This web site apologizes for not posting this during the week of April 11, when it went out. From U.S. Representative Morgan Griffith (R-VA-9):
Veterans Hospitals' Wait Time
According to a story published last week by USA TODAY, “Supervisors instructed employees to falsify patient wait times at Veterans Affairs’ medical facilities in at least seven states…”
The story continues, “Employees at 40 VA medical facilities in 19 states and Puerto Rico regularly ‘zeroed out’ veteran wait times, the analysis shows. In some cases, investigators found manipulation had been going on for as long as a decade. In others, it had been just a few years.”
In hindsight, it appears that House Committee on Veterans’ Affairs Chairman Jeff Miller (R-FL), whose committee oversees the VA, must have known that something like this was happening at some VA facilities. When he visited the Salem VA last month with Congressman Bob Goodlatte (R-VA) and myself, Chairman Miller extensively and aggressively questioned the facility’s upper management on how they calculate wait times for veterans seeking appointments.
The good news is that the Salem facility’s upper management was shocked when Chairman Miller indicated that some facilities didn’t start the clock on the wait time until the actual date of the appointment. As an example of what appears to happen at other VA facilities, if a veteran calls for an appointment today and is given a slot three weeks out, the VA would count it as a “zero” wait time if the VA kept that appointment.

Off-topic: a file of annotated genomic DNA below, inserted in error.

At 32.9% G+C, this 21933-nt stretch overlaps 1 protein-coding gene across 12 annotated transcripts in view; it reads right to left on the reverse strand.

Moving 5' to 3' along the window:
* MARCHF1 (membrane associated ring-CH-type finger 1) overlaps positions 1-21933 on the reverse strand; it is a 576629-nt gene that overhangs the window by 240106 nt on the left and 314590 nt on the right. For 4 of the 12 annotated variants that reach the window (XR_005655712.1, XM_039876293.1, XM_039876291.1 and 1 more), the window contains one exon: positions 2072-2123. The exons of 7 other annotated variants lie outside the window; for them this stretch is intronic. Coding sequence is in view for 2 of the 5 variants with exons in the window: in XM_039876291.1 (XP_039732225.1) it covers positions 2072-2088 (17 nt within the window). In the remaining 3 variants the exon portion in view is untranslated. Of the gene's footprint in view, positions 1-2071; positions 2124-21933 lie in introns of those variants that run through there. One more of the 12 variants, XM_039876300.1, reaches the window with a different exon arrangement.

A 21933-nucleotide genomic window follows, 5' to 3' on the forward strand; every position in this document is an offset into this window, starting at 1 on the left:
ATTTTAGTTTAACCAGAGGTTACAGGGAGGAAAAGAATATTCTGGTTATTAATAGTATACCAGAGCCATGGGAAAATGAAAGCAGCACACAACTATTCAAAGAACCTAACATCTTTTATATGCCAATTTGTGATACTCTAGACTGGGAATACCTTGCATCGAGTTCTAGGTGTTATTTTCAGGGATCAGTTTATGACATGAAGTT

Again, let me emphasize – the folks in Salem were shocked by this. It was clear when they explained their process that this was not the case there. Chairman Miller praised them, saying he was glad to hear they were doing it right.
While most Ninth District veterans receive care at either the Salem facility or the Mountain Home VA Medical Center in Tennessee, some go to the Beckley, West Virginia facility or the Durham, North Carolina facility.
USA TODAY does not report misconduct at the Salem, Mountain Home, or Beckley facilities. However, regarding the Durham facility, the report indicates “Investigators found supervisors routinely directed schedulers to hide actual veteran wait times by changing them in the system in a way that falsely showed they met VA performance targets,” a practice they concluded was “greatly diminished” after 2010 with training on proper scheduling practices.
That the VA’s broad dysfunction has continued at any facility is unacceptable.
With my support, the House of Representatives in July of 2015 passed the VA Accountability Act (H.R. 1994) to give Secretary of the VA the authority to swiftly fire or demote for misconduct or poor performance any corrupt or incompetent employee.
Regrettably, the Senate has not acted on this important legislation.
The Senate must do its part to fix the VA’s broken bureaucracy and instill accountability. VA leaders and/or employees must be held responsible for any wrongdoing. And our veterans must receive the quality, timely care that they have earned and deserve.